It must be the goal of a health provider to help patient in doing away with the misconceptions regarding fertility/infertility and provide them easy to understand accurate information. To begin with they need to be listened to, before starting upon any advice . It is very important to understand patient’s state of mind, put their doubts at rest and provide them with essential information.

3) To create an environment of emotional support.

Emotional support is an essential part of every therapy , more in the case of women suffering from this life crisis. Feeling alone, anxious, or even out of control are common reactions. The woman should be convinced that her behavioral reactions are normal and unpreventable .It might seem hard to seek out emotional support because of the fear of being left emotionally out of control at a time when they are already experiencing an enormous loss of control around their body’s ability to perform a basic function.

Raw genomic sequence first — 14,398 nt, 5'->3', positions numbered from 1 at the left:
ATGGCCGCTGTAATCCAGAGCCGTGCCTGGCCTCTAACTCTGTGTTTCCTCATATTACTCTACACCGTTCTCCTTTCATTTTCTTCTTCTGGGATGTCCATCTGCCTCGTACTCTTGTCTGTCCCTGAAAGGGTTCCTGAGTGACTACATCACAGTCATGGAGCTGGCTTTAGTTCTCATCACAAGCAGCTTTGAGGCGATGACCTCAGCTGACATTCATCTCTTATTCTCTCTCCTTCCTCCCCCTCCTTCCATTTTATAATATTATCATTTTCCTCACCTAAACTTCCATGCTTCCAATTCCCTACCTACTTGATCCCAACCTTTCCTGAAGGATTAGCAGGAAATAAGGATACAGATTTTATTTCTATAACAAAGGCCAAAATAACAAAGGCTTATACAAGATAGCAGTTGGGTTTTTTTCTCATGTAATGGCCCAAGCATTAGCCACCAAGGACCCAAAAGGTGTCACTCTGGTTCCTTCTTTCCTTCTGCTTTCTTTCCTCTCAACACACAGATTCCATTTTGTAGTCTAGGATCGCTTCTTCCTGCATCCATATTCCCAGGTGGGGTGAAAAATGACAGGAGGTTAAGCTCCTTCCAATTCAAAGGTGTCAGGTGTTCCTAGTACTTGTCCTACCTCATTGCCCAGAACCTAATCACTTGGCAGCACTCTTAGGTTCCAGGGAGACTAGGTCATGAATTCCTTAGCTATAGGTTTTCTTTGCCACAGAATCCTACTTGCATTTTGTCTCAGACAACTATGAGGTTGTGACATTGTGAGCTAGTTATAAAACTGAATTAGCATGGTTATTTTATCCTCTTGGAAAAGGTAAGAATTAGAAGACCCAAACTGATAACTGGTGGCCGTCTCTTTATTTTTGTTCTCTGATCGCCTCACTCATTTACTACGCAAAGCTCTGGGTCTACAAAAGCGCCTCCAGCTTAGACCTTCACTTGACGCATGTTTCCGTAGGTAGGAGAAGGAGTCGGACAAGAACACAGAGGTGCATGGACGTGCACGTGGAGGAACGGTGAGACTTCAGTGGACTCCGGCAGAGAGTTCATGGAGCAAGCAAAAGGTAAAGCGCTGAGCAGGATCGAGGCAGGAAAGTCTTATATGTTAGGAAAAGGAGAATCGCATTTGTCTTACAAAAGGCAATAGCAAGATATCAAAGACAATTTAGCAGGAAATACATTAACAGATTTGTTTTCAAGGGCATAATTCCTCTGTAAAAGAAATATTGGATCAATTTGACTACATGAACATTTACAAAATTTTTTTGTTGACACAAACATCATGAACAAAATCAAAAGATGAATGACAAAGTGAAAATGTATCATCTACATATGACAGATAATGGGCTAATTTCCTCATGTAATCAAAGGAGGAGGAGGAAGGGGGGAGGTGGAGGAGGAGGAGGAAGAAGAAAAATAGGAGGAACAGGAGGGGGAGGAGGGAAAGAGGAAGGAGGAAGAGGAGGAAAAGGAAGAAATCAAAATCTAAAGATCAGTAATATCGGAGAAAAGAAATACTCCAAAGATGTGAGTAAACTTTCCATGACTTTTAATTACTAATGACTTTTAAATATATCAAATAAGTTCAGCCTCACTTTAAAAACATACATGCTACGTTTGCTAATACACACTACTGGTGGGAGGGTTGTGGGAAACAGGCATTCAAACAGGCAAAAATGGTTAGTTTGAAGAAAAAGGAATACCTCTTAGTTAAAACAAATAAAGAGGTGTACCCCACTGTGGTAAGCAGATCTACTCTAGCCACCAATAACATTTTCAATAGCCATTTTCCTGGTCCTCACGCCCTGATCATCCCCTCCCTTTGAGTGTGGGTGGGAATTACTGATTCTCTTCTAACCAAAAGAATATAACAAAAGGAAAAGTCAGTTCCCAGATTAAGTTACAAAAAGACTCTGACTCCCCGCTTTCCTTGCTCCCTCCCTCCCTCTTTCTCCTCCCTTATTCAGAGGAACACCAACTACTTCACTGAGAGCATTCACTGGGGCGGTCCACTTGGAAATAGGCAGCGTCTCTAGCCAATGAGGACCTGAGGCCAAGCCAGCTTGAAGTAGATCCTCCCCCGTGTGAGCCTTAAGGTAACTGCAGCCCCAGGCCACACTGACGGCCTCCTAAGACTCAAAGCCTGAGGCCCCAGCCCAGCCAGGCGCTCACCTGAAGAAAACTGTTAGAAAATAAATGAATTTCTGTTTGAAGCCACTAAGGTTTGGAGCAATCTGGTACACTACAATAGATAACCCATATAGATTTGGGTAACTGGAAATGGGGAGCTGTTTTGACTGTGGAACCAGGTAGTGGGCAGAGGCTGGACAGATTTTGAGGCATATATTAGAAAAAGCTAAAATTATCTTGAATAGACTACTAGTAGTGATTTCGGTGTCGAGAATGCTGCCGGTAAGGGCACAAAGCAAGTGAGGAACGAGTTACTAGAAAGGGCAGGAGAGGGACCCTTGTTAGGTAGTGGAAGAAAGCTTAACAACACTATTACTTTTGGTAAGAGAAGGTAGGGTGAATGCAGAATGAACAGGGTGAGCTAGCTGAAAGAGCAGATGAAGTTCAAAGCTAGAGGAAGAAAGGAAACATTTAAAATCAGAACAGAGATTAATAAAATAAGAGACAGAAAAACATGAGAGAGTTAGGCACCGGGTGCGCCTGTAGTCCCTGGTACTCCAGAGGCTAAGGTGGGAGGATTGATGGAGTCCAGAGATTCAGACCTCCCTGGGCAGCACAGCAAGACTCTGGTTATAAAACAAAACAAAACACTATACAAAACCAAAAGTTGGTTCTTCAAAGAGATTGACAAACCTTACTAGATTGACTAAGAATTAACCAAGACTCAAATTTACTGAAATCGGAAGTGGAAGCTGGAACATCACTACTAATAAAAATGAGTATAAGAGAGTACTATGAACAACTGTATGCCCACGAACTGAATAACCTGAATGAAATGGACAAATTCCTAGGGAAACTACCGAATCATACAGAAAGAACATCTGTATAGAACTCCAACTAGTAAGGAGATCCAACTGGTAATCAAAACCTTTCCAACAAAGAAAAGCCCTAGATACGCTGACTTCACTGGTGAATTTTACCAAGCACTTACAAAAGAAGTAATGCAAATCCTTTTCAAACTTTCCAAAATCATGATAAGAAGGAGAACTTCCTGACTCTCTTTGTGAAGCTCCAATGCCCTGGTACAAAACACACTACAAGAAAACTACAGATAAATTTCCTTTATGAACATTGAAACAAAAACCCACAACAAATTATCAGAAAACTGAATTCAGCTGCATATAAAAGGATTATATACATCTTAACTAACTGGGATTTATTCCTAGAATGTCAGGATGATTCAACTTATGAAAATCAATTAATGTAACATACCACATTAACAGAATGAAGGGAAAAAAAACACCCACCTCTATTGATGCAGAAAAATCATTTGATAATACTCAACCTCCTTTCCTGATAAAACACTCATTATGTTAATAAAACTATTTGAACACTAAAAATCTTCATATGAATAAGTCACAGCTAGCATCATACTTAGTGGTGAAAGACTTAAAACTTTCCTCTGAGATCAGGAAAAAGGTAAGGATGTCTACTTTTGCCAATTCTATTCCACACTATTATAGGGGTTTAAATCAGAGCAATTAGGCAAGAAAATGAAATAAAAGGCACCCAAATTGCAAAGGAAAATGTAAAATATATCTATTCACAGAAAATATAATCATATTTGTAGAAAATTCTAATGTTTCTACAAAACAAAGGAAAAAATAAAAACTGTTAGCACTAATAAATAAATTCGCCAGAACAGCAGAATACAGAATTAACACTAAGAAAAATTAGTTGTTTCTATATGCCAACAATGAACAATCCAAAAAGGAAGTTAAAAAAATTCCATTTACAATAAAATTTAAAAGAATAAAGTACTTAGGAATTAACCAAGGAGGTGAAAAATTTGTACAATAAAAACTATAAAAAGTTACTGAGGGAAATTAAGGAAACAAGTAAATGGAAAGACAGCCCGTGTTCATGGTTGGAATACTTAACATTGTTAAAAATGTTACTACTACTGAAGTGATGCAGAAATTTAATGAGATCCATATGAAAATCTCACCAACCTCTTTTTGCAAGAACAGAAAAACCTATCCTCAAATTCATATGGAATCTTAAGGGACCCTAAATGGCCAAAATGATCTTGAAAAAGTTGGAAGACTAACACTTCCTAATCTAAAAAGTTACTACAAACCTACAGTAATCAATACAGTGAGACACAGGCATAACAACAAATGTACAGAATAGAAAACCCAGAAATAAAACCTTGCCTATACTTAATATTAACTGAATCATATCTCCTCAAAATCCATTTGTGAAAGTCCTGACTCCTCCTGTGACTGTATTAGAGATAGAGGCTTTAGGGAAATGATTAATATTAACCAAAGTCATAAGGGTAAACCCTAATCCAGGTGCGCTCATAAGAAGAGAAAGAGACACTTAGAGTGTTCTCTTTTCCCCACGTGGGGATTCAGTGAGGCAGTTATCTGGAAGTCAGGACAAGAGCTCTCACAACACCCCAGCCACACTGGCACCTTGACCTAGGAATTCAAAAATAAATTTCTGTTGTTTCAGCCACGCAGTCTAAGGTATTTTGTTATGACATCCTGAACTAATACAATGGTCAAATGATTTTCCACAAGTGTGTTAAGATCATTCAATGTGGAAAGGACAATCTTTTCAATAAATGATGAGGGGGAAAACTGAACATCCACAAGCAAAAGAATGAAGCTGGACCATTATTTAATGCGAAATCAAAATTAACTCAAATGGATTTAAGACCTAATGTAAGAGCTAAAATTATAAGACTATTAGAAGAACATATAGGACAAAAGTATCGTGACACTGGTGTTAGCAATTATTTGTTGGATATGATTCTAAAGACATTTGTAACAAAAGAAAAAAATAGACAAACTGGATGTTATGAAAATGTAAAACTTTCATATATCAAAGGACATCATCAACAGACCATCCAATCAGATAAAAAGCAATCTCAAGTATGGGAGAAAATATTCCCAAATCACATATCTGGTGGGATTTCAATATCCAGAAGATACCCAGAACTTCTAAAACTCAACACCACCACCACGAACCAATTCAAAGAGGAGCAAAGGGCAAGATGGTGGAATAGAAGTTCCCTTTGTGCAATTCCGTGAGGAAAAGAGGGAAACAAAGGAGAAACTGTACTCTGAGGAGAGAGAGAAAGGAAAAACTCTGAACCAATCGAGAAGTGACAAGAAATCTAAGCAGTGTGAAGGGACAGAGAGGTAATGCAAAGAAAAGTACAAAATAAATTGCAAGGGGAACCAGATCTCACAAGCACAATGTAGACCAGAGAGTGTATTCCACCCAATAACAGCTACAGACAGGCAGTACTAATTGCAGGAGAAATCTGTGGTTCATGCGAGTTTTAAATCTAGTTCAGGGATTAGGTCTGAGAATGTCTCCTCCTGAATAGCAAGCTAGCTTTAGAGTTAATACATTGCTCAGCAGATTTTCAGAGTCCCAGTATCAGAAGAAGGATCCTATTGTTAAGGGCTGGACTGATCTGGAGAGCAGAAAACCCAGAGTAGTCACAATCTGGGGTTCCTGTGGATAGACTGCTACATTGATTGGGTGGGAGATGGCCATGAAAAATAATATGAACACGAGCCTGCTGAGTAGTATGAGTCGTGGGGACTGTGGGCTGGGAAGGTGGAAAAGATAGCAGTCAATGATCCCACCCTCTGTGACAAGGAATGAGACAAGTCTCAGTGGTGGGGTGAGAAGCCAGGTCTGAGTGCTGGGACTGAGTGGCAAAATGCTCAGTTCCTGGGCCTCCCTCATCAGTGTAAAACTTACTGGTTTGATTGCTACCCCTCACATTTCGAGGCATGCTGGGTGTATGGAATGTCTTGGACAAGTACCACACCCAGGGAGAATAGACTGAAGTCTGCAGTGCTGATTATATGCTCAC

Try to come out with your problem and discuss it with your friend or a counselor. For some meeting with a group of individuals struggling with infertility is more comfortable.
A counselor can help with questions about multiple pregnancy, pregnancy loss, and when and whether to start or stop treatment. Having a regular place to “leave” your emotional burdens can also help free you up to enjoy life more fully and spend less time obsessing about infertility

Whatever you decide, know that you are not alone in this struggle if you don’t want to be, and feel free to talk with us about your frustrations and fears.

4) To determine the proper time of discontinuing investigation and treatment.

Treatment prescribed by the gynaecologist might need to be repeated in 6-7 cycles. If results are not achieved, your doctor might advice to other treatments options available.